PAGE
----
So, let me talk you through this by saying something to help calm everyone down. My favorite team traded away James Harden. Make you feel better? Probably not, because Knicks fans have been molded by a special glue made of anti-depressants and constant disappointment. So, let me take you through the stages of accepting that your team traded away a young star.

Step 1: Watch This Clip From The Wedding Singer While Looking At Pictures Of Said Traded Player

I swear on my life this is one of the funniest scenes in movie history. The second chorus makes me crack up every time. Don’t be afraid to cry, friends.

Step 2: I Hate This Team. Why Would They Do This To Me?

I promise you, this trade was 100% a personal attack on you and you alone. James Dolan fucking hates you, and everything he does is to spite you until the day you die. Just like Clay Bennett hated me until 2 summers ago by refusing to pay the luxury tax.

Step 3: Okay, Objectively We Got Some Decent Pieces Back

Key pieces to the OKC-HOU trade for Harden.

Draft Picks: 2 first round picks

Promising Young Player: Jeremy Lamb

Strong Veteran Presence: Kevin Martin

Centerpiece: James Harden, a promising young player in his third year in the league.

Now, compare that to the Knicks trade of Porzingis.

Draft Picks: 2 first round picks. Weird coincidence!

Promising Young Player: Dennis Smith Jr. Ok the similarities are a little scary.

Strong Veteran Presence: Wesley Matthews & DeAndre Jordan. I’m having flashbacks.

Centerpiece: Kristaps Porzingis, a promising young player in his third ye–OH COME ON.

Step 4: Rationalize

When Harden was traded, nobody knew his ceiling. And yes, Kristaps has had better seasons with a heavier load on a worse team, but this is a gentle reminder, and I can not stress this enough: YOU DID NOT TRADE JAMES HARDEN. Kristaps is an incredible young player, but he is not a GENERATIONAL talent. Who knows what his ceiling is, but it is almost assuredly not (possible multiple) MVP, and he might never be the best player on his own team, because Luka Doncic is that good.

And look, now you have 2 max salary spaces this summer, and you cannot afford to mess this up. Last time the Knicks were in this position, they whiffed on LeBron so they spent on a veteran with bad knees (Amare Stoudemire), which worries me with Kyrie and his injury history said to be an option in the summer. It is now fully Kevin Durant and Kawhi or Kevin Durant and trade for Anthony Davis this summer. Reminder: Melo was also a free agent the year AFTER the biggest free agency period in league history, but, and again I cannot stress this enough…AD IS NOT MELO (no fucking duh Jared). He is that much better. If the Pelicans call and ask for your picks and young guys, you almost assuredly have to say yes if you can pair him with any of the members of this summers free agency class.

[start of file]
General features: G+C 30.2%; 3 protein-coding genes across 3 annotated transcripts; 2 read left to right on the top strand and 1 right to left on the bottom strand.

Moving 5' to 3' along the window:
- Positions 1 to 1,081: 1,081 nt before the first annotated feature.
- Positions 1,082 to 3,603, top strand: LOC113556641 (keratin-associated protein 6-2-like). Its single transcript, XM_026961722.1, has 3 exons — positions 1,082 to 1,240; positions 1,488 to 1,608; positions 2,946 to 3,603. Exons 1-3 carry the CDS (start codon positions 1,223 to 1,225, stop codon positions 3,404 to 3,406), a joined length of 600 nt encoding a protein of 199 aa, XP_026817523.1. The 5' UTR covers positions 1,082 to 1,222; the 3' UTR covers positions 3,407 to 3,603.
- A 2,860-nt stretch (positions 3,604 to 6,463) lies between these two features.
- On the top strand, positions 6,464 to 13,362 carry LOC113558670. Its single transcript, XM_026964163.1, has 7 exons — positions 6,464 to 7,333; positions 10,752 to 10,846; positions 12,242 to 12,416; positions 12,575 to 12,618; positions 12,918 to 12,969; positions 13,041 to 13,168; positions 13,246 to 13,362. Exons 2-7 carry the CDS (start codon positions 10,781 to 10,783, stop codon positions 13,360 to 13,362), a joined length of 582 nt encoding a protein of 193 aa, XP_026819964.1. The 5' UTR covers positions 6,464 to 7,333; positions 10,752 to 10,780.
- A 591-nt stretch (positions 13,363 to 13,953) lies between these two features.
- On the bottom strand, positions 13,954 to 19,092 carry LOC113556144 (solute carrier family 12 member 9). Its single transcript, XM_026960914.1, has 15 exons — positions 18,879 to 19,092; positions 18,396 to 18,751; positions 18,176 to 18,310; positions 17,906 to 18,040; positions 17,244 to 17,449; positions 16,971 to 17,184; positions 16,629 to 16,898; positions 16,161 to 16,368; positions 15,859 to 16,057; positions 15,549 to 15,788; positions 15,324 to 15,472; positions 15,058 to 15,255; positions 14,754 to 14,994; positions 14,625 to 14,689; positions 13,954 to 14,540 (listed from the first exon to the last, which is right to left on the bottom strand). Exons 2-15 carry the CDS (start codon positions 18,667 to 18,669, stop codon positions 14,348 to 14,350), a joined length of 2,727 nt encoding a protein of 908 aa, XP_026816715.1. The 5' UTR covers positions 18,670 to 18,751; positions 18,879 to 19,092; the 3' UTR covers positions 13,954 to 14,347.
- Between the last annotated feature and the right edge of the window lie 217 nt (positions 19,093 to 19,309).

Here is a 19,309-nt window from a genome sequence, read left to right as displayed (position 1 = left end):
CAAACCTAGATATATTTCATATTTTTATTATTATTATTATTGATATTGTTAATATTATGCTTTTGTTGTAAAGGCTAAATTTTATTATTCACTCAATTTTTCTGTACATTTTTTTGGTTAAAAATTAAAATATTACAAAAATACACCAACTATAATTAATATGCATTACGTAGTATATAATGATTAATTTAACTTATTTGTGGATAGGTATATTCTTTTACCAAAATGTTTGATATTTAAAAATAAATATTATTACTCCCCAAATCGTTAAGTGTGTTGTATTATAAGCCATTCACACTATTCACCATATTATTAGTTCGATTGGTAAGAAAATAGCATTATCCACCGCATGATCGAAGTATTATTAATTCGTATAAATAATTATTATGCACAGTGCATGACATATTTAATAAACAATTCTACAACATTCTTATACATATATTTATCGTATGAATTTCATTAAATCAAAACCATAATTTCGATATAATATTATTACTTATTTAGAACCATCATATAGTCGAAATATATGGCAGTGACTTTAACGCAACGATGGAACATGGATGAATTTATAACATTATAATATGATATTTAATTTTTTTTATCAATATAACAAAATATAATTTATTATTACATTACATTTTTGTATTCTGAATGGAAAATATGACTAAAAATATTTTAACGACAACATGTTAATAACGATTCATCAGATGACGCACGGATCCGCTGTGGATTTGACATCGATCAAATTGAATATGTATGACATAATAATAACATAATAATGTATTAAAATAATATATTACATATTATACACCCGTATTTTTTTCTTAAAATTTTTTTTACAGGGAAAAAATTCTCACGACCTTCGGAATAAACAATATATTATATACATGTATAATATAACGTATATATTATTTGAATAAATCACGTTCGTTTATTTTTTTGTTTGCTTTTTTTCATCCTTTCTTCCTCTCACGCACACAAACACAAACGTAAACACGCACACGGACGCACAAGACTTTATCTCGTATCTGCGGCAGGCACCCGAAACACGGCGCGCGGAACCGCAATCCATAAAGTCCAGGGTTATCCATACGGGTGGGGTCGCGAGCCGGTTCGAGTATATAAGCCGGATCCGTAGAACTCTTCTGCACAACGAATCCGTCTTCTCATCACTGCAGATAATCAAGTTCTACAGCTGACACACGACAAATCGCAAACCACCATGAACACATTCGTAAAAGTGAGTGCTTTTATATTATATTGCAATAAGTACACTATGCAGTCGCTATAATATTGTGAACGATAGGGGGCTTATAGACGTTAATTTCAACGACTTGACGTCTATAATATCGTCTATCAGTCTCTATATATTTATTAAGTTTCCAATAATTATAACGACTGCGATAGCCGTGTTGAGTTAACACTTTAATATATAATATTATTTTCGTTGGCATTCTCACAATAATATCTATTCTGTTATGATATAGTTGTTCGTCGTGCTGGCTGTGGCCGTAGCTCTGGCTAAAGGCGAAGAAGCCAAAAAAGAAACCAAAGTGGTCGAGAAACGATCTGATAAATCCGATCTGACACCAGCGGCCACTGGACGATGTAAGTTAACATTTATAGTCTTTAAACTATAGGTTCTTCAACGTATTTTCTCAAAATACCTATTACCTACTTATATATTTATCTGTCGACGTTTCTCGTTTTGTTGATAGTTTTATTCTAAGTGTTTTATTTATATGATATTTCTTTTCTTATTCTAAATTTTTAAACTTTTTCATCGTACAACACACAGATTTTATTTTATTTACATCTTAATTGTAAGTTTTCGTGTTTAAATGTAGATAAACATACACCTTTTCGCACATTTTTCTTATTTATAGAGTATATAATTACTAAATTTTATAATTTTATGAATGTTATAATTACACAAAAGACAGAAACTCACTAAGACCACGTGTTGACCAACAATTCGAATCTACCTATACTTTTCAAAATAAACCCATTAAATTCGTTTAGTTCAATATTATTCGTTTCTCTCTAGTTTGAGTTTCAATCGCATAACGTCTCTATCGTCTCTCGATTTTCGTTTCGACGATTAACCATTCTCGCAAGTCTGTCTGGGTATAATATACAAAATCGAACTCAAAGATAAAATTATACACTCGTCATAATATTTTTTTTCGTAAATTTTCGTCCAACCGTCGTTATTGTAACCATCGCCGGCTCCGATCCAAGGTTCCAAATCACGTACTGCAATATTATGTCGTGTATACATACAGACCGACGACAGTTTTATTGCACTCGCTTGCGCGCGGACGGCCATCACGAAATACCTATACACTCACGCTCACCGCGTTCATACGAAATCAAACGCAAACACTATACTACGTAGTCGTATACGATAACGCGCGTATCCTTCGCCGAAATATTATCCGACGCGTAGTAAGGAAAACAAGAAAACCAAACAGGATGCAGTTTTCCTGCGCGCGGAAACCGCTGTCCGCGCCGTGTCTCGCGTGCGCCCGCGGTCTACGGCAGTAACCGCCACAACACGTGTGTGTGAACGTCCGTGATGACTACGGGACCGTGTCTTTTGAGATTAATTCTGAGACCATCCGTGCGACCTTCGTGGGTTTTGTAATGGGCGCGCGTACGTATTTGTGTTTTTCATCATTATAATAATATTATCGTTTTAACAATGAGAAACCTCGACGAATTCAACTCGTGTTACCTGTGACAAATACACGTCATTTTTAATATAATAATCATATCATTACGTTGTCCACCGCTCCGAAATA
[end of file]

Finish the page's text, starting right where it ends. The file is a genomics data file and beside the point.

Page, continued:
That was easy. Congrats, you’ve now moved on. Unlike OKC, the Knicks can spend in the summer and genuinely hope to attract one or more of these guys. There is a real chance that they can and will land a major signing this summer. And they have to. This trade can’t be judged until July, plain and simple.

 

Bonus: Me Being A Wet Blanket

I just don’t get the appeal of playing for the Knicks right now. When they were last TRULY relevant, every one of these guys was just probably learning to play the game. So what’s the appeal now? Let me sort you through the Knicks free agency pitches that they can offer.

Marketing

Uh, guys, it’s fucking 2019. KD signed a $250 MILLION shoe deal WITH STOCK OPTIONS while playing in Oklahoma.

We Have A Young Core Playing In New York City…The Mecca!!!